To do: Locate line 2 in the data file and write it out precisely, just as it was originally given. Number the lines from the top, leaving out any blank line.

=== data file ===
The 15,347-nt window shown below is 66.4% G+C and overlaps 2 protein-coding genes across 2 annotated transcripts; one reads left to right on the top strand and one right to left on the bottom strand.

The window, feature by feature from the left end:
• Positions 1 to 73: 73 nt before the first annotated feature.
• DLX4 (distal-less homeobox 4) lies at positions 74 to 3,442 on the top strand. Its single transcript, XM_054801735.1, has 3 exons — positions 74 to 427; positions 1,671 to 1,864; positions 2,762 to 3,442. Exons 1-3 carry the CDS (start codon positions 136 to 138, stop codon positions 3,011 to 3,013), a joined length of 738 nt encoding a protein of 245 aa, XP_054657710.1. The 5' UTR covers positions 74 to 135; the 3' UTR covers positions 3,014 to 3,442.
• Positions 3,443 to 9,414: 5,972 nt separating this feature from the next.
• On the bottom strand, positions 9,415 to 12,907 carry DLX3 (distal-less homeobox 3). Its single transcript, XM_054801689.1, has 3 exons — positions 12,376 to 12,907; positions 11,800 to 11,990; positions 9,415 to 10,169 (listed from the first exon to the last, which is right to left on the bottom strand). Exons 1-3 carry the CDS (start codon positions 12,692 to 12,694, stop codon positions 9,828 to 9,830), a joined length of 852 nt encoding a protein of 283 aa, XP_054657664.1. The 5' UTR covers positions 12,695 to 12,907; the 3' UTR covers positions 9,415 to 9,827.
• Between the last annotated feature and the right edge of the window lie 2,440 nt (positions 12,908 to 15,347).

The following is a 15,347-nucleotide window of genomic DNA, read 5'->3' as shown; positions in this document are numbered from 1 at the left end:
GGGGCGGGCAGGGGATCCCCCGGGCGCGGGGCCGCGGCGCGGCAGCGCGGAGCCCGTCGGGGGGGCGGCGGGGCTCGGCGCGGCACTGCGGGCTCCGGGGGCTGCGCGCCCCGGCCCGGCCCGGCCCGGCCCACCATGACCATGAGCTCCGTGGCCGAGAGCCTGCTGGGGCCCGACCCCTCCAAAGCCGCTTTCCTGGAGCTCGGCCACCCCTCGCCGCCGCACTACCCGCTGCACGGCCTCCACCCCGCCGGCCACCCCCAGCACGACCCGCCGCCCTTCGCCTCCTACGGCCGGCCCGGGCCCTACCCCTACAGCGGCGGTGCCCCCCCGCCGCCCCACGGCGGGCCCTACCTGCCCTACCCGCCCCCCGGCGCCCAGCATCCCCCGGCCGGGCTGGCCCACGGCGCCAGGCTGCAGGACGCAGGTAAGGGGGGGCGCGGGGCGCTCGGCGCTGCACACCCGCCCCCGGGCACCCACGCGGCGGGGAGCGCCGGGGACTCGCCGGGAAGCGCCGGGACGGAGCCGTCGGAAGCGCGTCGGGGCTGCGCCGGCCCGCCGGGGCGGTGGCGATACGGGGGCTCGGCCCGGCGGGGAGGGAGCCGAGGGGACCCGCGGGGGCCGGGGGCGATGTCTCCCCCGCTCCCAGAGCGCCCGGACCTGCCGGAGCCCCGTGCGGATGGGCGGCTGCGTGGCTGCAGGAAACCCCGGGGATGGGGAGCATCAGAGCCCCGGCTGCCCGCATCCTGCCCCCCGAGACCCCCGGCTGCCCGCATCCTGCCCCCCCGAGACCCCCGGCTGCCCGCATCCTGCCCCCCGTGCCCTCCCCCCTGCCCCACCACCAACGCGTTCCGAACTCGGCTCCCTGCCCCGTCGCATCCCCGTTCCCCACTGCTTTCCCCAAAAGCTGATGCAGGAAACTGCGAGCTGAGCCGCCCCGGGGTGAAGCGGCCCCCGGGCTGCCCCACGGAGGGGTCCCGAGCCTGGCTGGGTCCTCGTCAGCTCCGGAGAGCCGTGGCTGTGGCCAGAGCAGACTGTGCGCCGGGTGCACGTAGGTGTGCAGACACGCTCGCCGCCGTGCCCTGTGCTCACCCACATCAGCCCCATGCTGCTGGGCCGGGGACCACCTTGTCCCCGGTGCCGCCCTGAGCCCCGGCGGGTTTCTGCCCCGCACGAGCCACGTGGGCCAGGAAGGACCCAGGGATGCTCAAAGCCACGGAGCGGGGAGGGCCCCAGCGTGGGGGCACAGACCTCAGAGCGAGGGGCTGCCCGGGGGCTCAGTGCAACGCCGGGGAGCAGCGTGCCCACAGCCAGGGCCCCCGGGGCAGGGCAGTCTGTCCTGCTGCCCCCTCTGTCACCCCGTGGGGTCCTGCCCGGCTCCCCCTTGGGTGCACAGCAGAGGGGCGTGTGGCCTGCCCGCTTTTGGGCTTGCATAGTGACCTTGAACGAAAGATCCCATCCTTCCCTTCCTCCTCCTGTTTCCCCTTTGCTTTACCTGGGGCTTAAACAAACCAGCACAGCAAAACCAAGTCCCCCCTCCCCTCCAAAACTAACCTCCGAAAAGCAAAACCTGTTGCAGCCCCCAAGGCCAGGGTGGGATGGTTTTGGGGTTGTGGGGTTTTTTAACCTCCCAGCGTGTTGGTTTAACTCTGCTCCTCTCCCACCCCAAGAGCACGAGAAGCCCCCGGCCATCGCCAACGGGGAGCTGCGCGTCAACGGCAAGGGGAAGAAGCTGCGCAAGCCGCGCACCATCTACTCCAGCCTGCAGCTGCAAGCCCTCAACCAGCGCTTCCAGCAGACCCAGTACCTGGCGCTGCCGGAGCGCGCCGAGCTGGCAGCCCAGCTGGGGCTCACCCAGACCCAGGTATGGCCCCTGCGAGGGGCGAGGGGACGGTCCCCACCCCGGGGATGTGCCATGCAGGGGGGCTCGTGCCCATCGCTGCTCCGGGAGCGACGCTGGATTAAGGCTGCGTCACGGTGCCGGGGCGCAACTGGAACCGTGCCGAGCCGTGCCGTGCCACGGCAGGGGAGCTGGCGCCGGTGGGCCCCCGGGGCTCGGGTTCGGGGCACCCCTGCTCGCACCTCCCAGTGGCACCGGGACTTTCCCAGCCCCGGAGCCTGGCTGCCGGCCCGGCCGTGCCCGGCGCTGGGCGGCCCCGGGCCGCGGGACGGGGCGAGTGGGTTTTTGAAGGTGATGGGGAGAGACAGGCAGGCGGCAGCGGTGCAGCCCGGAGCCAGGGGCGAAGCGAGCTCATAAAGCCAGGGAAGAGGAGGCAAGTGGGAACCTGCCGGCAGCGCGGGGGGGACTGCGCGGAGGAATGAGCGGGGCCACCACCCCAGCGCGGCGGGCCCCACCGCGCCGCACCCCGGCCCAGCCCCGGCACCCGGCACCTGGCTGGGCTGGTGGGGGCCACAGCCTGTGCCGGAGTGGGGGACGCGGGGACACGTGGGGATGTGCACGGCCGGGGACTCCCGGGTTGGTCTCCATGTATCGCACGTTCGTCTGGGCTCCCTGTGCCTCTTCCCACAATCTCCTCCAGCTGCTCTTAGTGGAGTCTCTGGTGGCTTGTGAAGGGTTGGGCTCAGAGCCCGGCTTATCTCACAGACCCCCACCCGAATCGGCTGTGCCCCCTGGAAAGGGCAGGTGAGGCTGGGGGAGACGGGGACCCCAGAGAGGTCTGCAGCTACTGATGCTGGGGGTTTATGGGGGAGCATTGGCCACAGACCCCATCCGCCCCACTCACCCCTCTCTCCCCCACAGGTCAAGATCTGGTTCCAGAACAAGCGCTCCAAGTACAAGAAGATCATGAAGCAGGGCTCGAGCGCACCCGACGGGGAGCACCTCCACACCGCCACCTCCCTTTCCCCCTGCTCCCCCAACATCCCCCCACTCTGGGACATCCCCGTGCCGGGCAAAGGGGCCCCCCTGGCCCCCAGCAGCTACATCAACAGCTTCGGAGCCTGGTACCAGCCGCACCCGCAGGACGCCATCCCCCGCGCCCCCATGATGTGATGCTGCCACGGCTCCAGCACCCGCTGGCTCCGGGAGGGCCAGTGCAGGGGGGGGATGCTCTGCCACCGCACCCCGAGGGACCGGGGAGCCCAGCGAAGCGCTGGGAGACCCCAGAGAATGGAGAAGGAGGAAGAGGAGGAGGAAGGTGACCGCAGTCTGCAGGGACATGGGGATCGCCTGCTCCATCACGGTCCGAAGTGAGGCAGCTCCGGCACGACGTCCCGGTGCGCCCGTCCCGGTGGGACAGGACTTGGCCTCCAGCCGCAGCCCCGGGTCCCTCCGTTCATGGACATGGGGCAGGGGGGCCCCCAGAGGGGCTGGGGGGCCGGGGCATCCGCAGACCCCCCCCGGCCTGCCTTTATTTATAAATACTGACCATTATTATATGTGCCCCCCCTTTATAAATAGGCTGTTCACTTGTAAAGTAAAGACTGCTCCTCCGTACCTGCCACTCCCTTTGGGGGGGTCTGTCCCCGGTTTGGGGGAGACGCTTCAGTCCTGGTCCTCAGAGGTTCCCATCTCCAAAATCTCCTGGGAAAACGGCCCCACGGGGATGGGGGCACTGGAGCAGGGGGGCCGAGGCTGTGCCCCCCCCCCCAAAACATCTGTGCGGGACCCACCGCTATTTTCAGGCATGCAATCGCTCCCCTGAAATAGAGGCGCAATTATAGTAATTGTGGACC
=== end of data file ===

The window, feature by feature from the left end: